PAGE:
ISP or Internet Service Provider - An ISP is the person you pay to gain Internet access.  Comcast, AT&T, and Time Warner Cable are some of the larger ISP's, but certainly there are many more.  While browsing the Internet is free except for paid subscription sites, getting access to the Internet is usually not free.  Many people mistake WiFi for Internet access and think the access is free.  Even when you use a "free" WiFi network, someone is still paying to host that access and providing it to you for free.  See WiFi definition below.

Web Browsers - Chrome, Internet Explorer, Firefox, Safari, and Opera are all examples of web browsers.  A web browser is a type of software program or application that displays web pages from the Internet.  You wouldn't open up Paint or your antivirus software to surf the Internet.  The Internet uses a specific language to display each web page so you need a web browser to translate that language into something understandable by the requester.  Use caution not to confuse a web browser with an ISP.  The web browser displays the Internet information, but that is not who you are paying to provide the access.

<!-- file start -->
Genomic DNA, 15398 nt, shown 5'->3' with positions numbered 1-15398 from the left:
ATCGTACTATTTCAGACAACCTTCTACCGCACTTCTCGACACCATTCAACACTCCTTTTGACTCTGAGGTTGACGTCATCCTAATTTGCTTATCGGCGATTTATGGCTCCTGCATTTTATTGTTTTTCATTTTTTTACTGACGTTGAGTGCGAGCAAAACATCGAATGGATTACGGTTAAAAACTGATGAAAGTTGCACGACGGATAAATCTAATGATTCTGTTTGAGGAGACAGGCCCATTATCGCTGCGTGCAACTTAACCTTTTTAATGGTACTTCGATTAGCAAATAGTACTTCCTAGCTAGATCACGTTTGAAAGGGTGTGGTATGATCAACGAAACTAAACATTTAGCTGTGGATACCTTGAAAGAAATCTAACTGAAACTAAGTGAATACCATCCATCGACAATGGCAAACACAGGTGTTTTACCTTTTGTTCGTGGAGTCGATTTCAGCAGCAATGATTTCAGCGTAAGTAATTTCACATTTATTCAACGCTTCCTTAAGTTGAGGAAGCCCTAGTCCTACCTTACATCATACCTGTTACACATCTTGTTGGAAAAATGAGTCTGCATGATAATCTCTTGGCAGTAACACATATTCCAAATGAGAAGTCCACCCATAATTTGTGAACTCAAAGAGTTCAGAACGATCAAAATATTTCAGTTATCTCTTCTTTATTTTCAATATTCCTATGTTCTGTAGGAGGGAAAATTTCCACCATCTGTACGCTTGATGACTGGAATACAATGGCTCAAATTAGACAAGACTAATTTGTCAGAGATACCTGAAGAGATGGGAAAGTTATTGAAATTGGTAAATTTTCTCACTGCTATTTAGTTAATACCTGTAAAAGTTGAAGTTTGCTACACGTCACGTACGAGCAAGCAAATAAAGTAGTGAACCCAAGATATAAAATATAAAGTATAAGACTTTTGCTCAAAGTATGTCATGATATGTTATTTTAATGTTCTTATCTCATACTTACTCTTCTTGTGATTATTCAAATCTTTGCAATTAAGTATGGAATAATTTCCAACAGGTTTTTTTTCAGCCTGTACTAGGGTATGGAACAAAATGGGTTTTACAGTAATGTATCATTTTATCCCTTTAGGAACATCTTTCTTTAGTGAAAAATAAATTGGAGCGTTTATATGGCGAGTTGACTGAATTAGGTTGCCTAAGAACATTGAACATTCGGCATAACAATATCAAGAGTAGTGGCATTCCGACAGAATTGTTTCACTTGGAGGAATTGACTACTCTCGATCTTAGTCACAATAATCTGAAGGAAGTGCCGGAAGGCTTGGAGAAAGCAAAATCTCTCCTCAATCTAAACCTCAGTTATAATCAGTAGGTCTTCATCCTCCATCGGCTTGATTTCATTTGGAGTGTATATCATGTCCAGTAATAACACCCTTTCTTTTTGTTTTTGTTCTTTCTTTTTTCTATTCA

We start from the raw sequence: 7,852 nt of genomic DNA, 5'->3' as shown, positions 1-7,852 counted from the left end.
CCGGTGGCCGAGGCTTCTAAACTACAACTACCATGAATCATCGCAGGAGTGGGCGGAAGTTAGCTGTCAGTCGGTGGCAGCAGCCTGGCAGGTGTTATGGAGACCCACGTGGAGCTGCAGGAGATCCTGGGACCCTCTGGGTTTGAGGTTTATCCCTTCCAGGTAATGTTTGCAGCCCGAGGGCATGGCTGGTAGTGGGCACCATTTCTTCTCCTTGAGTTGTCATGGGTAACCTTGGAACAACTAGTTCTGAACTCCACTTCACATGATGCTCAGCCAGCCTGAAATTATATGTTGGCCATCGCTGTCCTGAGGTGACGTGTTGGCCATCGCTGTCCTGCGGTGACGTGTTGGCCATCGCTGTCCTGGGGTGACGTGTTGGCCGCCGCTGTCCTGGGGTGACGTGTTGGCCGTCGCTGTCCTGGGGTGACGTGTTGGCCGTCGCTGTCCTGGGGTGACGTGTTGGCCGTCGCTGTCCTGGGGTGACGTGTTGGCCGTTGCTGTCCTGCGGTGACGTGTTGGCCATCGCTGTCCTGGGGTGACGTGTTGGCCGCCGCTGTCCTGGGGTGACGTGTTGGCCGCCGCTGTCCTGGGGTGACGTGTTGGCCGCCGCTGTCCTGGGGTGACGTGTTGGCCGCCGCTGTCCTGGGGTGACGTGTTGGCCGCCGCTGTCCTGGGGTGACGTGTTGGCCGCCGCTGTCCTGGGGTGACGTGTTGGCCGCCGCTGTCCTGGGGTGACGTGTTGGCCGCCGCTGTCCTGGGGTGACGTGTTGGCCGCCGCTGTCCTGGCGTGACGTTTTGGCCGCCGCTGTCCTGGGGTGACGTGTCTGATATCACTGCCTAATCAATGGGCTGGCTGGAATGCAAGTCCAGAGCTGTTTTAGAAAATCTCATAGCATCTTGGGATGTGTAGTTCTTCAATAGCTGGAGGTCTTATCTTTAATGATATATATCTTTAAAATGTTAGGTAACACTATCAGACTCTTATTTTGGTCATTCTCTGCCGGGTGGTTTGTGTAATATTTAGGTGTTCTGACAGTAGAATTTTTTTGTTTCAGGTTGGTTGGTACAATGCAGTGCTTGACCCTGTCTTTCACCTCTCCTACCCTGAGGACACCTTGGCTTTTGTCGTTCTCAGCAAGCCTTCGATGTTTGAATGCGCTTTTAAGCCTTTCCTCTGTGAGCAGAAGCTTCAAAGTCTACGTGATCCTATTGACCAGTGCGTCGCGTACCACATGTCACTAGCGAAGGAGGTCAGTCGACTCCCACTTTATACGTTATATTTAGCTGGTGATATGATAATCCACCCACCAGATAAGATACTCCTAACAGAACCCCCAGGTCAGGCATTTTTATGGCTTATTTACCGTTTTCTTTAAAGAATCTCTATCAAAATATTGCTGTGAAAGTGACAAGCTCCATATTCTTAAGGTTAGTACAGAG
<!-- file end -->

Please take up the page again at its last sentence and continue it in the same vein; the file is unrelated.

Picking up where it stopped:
WiFi or Wireless Fidelity - WiFi is a term for connecting to a network wirelessly and requires you to select the specific network you want to connect to and enter a password if the network requires a password.  WiFi is used to connect to the Internet or some other network (this could be a private network such as one you would have at work or at home, etc.) without physically connecting to the network.  WiFi works with computers that have wireless network cards installed and comes standard in laptops, ultrabooks, tablets, etc.